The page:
19 August 2015
The freedom principle
Thierry Noir channels the improvisatory spirit of Berlin in ‘Jazz’ at the Howard Griffin Gallery
Thierry Noir is the street artist’s street artist, painting outdoor surfaces (famously the Berlin Wall) all over the world for more than 30 years, adding colour, line and a quizzical cheerfulness to public spaces, writes John L. Walters.
He is ferociously prolific, making work in a wide variety of media – on cardboard, canvas, cars (a Reliant Robin in Bristol, U2’s Trabants) – and now, with his current Shoreditch show titled ‘Jazz’, vinyl. The installation, at the adventurous Howard Griffin gallery, took him six weeks to complete, much of the time spent in collaboration with Chris Tsonias, the Greek artist who constructed the 3D artefacts – Noirish guitars, violins, horn players, jukebox, a piano and a bar made of gigantic guitarists.
All images from ‘Jazz’ by Thierry Noir at the Howard Griffin Gallery, Shoreditch, London, 2015. Top: Noir with 3D figures and instruments built by Chris Tsonias. Photographs by Marcus Peel.
On the walls, along with paintings and prints, are a number of framed vinyl seven- and twelve-inch records. These, I hasten to add, are not rare jazz LPs. Noir has painted over lots of 1980s pop, including hit albums by Nina Hagen, New Order and Depeche Mode (rendering them unplayable). Using vinyl as a painting surface was a challenge, which he solved using super-adhesive One Shot paint.
Born and educated in Lyon, France, Noir was originally a musician. and set off to Berlin on a one-way ticket in 1982, attracted by the promise of Lou Reed’s song ‘Berlin’. He found a squat (the ‘Georg von Rauch house’) right by the Berlin Wall, in Kreuzberg, but soon discovered that life there was not like Reed’s lyrics, but rather ‘melancholic’. (He later learned that Reed had never visited Berlin when he wrote the song.)
He worked as a multi-instrumentalist in the band Sprung Aus Den Wolken, and in 1984, with his friend Christophe Bouchet, he began to paint the Berlin Wall, using paint left behind by the civic workers hastily brightening up the city in preparation for its 750th anniversary celebrations.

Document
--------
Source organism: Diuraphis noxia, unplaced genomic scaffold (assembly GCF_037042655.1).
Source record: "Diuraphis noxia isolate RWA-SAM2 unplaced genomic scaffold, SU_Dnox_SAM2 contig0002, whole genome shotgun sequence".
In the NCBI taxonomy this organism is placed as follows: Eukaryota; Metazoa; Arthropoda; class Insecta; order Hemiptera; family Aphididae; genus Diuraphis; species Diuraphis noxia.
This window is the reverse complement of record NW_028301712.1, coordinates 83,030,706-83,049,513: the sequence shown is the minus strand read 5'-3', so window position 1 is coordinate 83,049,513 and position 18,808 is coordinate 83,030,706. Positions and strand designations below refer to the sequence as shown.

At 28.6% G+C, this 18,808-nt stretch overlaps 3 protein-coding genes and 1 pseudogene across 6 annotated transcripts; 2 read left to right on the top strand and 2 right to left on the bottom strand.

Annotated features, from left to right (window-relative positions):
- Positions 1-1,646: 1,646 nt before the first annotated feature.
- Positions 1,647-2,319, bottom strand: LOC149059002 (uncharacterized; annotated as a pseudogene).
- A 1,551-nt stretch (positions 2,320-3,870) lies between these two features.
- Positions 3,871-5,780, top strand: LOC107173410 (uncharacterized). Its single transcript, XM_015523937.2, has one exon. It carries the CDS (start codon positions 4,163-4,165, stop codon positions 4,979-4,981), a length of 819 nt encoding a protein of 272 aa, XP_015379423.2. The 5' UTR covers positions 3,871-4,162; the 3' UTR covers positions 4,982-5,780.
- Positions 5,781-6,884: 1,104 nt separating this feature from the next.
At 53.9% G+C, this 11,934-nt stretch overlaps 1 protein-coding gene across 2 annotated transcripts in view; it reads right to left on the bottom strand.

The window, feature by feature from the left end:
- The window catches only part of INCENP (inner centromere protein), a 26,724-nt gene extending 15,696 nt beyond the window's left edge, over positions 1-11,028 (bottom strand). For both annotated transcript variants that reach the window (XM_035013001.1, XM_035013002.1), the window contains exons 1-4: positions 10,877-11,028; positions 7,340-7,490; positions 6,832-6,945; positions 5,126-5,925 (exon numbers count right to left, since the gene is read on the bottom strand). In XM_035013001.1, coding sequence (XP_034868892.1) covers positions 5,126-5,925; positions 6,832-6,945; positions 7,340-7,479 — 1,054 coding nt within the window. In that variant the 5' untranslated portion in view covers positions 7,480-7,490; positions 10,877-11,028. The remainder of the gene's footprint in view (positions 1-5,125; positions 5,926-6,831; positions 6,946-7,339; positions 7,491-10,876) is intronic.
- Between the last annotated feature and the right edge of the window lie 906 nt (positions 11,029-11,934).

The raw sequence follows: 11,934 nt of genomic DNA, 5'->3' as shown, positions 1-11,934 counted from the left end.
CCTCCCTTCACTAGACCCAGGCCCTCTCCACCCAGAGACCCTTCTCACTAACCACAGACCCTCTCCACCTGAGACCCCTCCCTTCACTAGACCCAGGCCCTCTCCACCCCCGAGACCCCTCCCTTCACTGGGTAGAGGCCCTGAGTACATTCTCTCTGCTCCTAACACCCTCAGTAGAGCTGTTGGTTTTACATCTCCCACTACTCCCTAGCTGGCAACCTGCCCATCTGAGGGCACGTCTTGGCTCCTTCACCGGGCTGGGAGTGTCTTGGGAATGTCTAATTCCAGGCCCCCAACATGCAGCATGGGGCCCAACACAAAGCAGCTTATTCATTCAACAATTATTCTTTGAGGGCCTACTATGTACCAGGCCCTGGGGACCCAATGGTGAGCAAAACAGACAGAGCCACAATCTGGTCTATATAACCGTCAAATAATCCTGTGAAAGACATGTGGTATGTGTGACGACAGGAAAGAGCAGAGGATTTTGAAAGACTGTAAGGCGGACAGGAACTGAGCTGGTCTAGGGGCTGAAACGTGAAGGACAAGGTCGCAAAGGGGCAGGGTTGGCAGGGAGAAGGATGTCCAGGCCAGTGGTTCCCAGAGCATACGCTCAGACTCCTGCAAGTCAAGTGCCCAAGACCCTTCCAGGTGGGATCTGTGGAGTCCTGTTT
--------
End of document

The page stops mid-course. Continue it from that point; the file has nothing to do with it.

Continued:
Noir recalls that in the early 1980s, the writing on the Wall comprised mainly slogans against the US army (‘US go home’), racism (against the Turkish population) or ‘funny messages’. He says that the Wall itself was ‘taboo, even among alternative people’, but as foreigners, he and Bouchet could ignore this and paint.
Inspired by the proliferation of rabbits behind the Wall in Potsdamer Place, Noir and Bouchet made Hommage a la Fontaine, a version of De La Fontaine’s fable Le Lièvre et la Tortue (The Hare and the Tortoise) in which the rabbit-like hare wins.
When Noir became a parent in 1988 he stopped playing music and devoted himself to painting full time. ‘It was nice to be a pop star,’ he says, ‘but then … you come back after two weeks’ tour completely tired, the car is broken, you have only a hundred pounds in your pocket.’ He earned a living by selling paintings, initially in restaurants (such as the Paris Bar in Charlottenburg), and his reputation blossomed, both through the fame of his Berlin Wall paintings (as East Germany began to dissolve in 1989) and through influential fans and patrons, including Wim Wenders and U2.
His work is familiar to Londoners from his street paintings in Rivington Street in Shoreditch and in Southeast London where he was one of several artists (including Stik, Conor Harrington, Remi Rough & System) invited to participate in Dulwich Outdoor Gallery in 2013.
It’s the faces – stoic, timeless, comical, whether in repeated patterns, groups or isolation – that make Noir’s work so immediately recognisable. They can remind the viewer of the statues on Easter Island, or Ashanti [or Asante] goldweight figures. He tells the story of a Ghanaian neighbour in Berlin who stood in front of one of his paintings for a long, time, eventually saying: ‘this is same like in Ghana, the Ashanti churches, they have the same figures.’ (One of Sprung Aus Den Wolken’s sleeves features an image of the Easter Island heads.)
The title of ‘Jazz’ is tantalising, evoking memories of Matisse’s use of the title (suggested by his publisher) as much as the music itself. Noir says that for him the word ‘jazz’ means the principle of freedom, of free expression, which has guided him since he first covered great stretches of the Berlin Wall with leftover paint.
‘For me, jazz is a word for revolution, like in West Berlin, everybody was an artist at that time … just to survive this melancholic life to you had to be creative … to fulfil yourself as a human being,’ he says.
‘Jazz is kinda … “be yourself, do what you want.” There was a movement called Tu wat [do something]. At the beginning it was Tu nix [do nothing] and then it changed into Tu wat. It was a concentration of energy.
‘The underground scene in West Berlin was so strong that those people, 25 years later are still like that. They’re not bankers or working for insurance. At the fall of the Wall, the underground West Berliners met the East Berlin artists, who were also underground because they had to survive against the Stasi, and their coming together made that scene even stronger. That’s why Berlin is so interesting, not because of the monuments, but because of the people.’
Howard Griffin Gallery, 189 Shoreditch High Street, London, E1 6HU, UK. ‘Jazz: Thierry Noir’ continues until Sun 23 August 2015.
John Walters, Eye editor, London
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